The Australian and NSW Government published the report of the Joint Study on aviation capacity in the Sydney region in March, 2012.  The Joint Study reported on short, medium and long-term aviation infrastructure and supporting surface transport requirements of the Sydney region and developed strategies and locations to meet future aviation needs for the Sydney region in consideration that physical and operational constraints on Sydney Airport limits it’s ability to supply Sydney’s future aviation needs.  The study found:

By 2020, all slots on weekday mornings between 6.00am and 12noon and between4.00pm and 7.00pm will be fully allocated, so growth of passenger capacity at these times will be dependent on aircraft upgrading to larger planes.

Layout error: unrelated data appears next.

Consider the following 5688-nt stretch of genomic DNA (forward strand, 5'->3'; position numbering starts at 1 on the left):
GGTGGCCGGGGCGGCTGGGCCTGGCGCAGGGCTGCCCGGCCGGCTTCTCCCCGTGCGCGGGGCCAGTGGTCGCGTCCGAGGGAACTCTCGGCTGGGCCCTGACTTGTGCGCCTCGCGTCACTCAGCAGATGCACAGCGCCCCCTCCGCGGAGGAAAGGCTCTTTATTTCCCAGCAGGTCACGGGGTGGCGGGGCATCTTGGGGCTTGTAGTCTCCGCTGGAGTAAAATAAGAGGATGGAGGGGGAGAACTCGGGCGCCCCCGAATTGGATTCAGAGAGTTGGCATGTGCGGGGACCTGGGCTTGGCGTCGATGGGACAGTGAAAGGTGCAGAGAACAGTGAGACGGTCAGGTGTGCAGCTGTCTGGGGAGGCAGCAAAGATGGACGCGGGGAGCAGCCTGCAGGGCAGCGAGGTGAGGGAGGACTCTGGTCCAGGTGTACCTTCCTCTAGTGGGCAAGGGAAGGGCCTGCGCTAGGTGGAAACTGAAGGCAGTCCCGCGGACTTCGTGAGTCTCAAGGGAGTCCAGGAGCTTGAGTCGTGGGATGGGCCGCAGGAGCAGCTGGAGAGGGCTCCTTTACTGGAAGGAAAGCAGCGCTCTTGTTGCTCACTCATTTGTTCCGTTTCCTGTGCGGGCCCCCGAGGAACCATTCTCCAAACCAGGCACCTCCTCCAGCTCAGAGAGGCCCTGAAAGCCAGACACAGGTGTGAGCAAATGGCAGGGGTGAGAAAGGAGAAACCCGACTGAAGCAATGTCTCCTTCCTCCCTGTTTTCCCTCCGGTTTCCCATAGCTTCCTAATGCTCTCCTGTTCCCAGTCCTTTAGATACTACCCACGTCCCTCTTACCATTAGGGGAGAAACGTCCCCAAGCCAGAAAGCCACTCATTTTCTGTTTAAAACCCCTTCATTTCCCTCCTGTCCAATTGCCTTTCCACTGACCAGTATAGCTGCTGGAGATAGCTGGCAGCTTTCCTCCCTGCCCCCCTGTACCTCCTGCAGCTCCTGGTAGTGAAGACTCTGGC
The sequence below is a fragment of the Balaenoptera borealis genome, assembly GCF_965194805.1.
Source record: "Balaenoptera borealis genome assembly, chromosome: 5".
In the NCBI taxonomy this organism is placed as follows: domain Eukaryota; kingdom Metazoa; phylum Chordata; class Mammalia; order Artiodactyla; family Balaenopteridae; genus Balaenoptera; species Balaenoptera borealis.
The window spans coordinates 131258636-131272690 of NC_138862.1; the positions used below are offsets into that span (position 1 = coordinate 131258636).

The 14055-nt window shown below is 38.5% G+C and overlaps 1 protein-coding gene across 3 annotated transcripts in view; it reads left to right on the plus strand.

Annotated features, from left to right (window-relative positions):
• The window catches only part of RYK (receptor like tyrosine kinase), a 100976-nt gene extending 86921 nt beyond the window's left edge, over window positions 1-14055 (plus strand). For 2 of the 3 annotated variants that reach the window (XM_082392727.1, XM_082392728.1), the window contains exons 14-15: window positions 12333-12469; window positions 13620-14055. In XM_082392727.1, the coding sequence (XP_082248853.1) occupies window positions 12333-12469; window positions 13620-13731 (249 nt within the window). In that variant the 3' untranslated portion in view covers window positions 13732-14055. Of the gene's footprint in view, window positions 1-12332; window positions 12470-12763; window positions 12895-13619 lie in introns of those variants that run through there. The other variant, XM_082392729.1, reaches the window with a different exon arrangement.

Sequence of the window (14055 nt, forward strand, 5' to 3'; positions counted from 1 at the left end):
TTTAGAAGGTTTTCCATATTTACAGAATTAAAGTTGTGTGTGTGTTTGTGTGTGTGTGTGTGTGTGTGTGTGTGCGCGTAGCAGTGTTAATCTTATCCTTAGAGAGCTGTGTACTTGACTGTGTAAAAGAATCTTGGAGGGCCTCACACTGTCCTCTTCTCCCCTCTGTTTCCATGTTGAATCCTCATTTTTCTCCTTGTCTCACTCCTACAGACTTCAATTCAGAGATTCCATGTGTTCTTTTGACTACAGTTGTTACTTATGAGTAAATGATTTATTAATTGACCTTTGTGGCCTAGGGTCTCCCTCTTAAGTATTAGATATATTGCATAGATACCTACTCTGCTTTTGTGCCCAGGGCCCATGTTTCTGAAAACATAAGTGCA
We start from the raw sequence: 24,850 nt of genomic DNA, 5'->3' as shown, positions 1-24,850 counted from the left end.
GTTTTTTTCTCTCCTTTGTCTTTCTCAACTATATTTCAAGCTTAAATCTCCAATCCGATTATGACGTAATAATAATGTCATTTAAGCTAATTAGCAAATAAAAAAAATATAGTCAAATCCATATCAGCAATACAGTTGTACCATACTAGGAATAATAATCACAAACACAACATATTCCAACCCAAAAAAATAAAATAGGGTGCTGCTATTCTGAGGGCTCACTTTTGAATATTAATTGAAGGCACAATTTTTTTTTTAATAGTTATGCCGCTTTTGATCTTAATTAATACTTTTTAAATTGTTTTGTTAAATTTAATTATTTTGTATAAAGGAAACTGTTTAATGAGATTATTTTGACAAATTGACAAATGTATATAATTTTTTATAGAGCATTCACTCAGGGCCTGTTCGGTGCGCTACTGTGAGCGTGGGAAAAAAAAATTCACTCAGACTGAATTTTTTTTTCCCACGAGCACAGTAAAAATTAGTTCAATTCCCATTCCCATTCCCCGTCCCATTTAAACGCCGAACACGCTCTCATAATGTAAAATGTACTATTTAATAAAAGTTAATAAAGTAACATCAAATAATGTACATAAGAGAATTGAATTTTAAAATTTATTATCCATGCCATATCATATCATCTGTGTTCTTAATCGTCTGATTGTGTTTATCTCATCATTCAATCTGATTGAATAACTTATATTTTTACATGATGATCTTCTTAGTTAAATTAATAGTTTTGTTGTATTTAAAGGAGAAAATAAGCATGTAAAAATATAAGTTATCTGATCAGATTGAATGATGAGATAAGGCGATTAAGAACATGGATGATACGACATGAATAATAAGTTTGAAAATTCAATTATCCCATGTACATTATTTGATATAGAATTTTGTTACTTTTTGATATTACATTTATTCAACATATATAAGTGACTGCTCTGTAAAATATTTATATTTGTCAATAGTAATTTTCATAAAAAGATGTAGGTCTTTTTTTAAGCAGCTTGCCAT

By around 2027, all slots will be allocated, so no new entrants can be accommodated, unless another service is cancelled.

By around 2035, there will be practically no scope for further growth of Rapid PT services at the airport. 

1. This aviation passenger and movement growth in demand will increase pressure to reduce Sydney Airport’s operational constraints which are:

2. Limit of 80 movements per hour, and Curfew from 11 pm to 7 am which a should period between 6 - 7 am with some flights allowed in this window, and

3. Access of regional smaller planes to Sydney Airport. 

In April, 2014 the Australian Government announced  that Badgerys Creek will be the site for a new airport in and for Western Sydney.
 
When did the jobs and infrastructure agenda for Western Sydney highjack the need for an additional airport servicing all of the Sydney region?